Frank Ori with Carbon County Recreation made a special visit to the Carbon County Commissioners at their regularly scheduled Wednesday evening meeting for a request.
This request, made yearly, was for the Energy Days fireworks. Ori informed the commissioners that he had sent the request to Carbon County Attorney Christian Bryner the day prior, to which Bryner stated that it was a proposal rather than a contract.
Bryner took the liberty of putting the proposal into the same contract form used annually. If approved, Bryner stated that he would send it off to the company for signatures. Bryner and Ori recognized that it is the same form agreed on for over 12 years. Ori reminisced on the fun always had during the event.
The firework display will cost a total of $10,000 for the county and the company that will be lighting them off is the same company that is used for the firework display often witnessed at the Salt Lake Bee’s games. This contract was approved by the commissioners.
Following that item was the discussion between Carbon County Clerk/Auditor Seth Marsing and the commissioners on a delinquent fee for the county landfill. Marsing informed the commissioners that there are not many users that are delinquent; however, some of the ones that are have been delinquent for over 12 months.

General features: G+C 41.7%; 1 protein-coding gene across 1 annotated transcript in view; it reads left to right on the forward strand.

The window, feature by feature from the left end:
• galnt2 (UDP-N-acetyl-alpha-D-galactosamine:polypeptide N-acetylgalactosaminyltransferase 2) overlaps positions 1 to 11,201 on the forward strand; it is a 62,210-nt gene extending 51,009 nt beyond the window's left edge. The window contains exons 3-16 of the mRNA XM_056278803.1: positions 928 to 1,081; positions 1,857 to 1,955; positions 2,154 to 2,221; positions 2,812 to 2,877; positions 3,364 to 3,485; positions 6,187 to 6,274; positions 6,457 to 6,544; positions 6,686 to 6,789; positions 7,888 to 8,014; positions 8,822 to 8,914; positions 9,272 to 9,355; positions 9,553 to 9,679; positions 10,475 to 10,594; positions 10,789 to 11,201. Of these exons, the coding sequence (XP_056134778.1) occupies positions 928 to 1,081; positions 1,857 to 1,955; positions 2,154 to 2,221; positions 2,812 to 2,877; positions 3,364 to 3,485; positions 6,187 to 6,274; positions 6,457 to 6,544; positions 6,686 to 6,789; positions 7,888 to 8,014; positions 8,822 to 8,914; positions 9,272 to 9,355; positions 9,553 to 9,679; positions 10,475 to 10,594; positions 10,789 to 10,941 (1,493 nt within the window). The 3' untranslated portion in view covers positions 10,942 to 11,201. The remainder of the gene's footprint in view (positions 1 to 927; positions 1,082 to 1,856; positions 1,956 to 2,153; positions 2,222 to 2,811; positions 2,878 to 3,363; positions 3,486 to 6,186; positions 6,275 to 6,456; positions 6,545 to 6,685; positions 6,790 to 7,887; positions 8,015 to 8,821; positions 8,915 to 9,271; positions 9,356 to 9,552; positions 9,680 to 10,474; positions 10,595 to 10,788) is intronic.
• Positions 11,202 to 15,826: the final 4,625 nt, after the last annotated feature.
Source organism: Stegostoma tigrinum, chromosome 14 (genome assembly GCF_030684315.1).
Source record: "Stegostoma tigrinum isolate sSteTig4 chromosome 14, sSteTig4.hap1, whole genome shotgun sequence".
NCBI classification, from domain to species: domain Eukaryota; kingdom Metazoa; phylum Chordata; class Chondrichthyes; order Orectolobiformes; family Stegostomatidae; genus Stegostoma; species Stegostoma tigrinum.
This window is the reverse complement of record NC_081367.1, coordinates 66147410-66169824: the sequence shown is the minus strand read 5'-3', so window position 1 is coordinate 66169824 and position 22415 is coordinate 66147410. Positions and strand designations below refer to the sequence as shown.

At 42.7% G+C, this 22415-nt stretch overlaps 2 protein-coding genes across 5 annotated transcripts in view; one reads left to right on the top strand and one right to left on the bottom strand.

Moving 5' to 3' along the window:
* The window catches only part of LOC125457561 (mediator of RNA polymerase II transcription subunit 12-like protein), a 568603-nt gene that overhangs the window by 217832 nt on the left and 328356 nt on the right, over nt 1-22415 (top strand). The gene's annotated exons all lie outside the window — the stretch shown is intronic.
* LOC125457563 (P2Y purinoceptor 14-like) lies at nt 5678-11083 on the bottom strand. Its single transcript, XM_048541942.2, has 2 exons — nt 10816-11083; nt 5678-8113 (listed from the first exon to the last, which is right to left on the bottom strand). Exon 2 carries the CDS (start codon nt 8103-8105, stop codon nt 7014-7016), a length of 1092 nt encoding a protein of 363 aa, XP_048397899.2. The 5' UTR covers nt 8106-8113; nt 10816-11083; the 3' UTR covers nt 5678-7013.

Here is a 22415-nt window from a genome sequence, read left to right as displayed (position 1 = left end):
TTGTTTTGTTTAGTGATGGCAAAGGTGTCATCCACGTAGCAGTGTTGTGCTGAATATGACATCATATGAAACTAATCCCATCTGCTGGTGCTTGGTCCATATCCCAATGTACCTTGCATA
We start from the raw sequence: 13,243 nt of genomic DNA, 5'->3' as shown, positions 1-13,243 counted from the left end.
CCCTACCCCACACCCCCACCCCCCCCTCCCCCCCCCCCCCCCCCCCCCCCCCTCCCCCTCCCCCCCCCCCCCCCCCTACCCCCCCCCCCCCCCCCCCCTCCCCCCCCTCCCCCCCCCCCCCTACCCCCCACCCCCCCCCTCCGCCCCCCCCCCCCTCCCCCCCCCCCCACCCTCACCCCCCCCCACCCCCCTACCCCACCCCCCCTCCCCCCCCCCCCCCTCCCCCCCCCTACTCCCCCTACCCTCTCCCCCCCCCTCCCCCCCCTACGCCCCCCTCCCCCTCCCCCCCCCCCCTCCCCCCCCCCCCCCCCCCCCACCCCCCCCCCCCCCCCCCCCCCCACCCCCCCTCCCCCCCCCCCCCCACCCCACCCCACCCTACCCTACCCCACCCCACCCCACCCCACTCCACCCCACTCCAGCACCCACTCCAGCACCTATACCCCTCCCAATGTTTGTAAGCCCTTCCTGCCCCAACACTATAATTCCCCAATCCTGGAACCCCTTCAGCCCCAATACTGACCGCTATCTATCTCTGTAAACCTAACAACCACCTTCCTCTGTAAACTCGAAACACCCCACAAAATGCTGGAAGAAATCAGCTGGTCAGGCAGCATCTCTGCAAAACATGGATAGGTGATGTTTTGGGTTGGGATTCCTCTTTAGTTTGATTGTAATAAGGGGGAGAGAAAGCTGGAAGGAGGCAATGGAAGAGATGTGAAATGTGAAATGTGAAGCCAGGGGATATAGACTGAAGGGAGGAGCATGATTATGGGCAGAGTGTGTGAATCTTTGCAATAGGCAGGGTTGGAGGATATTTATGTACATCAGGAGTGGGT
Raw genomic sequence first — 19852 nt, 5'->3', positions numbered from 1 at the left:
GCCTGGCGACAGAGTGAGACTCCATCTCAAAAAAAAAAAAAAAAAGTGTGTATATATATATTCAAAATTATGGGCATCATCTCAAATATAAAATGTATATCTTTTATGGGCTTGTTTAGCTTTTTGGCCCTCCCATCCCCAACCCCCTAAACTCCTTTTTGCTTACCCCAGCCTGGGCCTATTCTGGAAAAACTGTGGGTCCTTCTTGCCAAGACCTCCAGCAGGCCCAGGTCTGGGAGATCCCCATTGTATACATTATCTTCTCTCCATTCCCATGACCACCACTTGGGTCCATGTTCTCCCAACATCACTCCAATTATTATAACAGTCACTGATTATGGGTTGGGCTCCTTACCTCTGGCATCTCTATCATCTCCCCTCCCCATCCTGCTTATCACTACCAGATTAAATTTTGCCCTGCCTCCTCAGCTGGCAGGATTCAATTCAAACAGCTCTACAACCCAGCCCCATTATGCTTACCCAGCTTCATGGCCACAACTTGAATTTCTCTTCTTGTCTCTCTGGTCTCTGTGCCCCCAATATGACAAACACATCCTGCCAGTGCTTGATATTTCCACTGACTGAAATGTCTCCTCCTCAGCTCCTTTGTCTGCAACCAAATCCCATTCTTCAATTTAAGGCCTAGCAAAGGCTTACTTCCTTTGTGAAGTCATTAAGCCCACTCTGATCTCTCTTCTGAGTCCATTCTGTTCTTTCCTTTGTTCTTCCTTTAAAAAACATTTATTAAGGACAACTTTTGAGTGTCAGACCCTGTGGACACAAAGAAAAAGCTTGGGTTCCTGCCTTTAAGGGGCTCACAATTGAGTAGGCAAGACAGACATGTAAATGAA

He continued by stating that he believes a delinquent fee would be a great idea to help give incentive to individuals and businesses to pay on time. When they don’t, Marsing stated, it causes much more work in the office. The increase proposal was a simple one: a 10% increase for each 30 days late.
Bryner stated that the commissioners had previously passed an ordinance allowing to set a rate and they would simply need to proclaim that they are changing the rate. He did not believe that there was a necessity for another ordinance or resolution. Commissioner Larry Jensen suggested that a 10% increase was a bit steep and discussion began on a possible lower percentage or a set dollar amount.
Once a business or individual is delinquent for 90 days, they are no longer allowed to use the landfill until they have paid. The commissioners and Marsing agreed that they do not wish to stifle businesses that need the landfill to function. Commission Chair Casey Hopes agreed that putting a cap on the amount was a fair approach while Bryner stated that usual delinquent fees are around 18% per year.
Commissioner Jensen expressed his worry on the fairness when taken to court and Bryner assured the commissioners he would be happy to conduct more research before a final decision was made.
Also suggested was a warning on the bottom of invoices informing customers of the late fee policy. After more discussion on rates, percentages or a set price, the commissioners ultimately approved a delinquent fee at the landfill of 1.5% monthly, which will equal to an annual interest rate of 18%.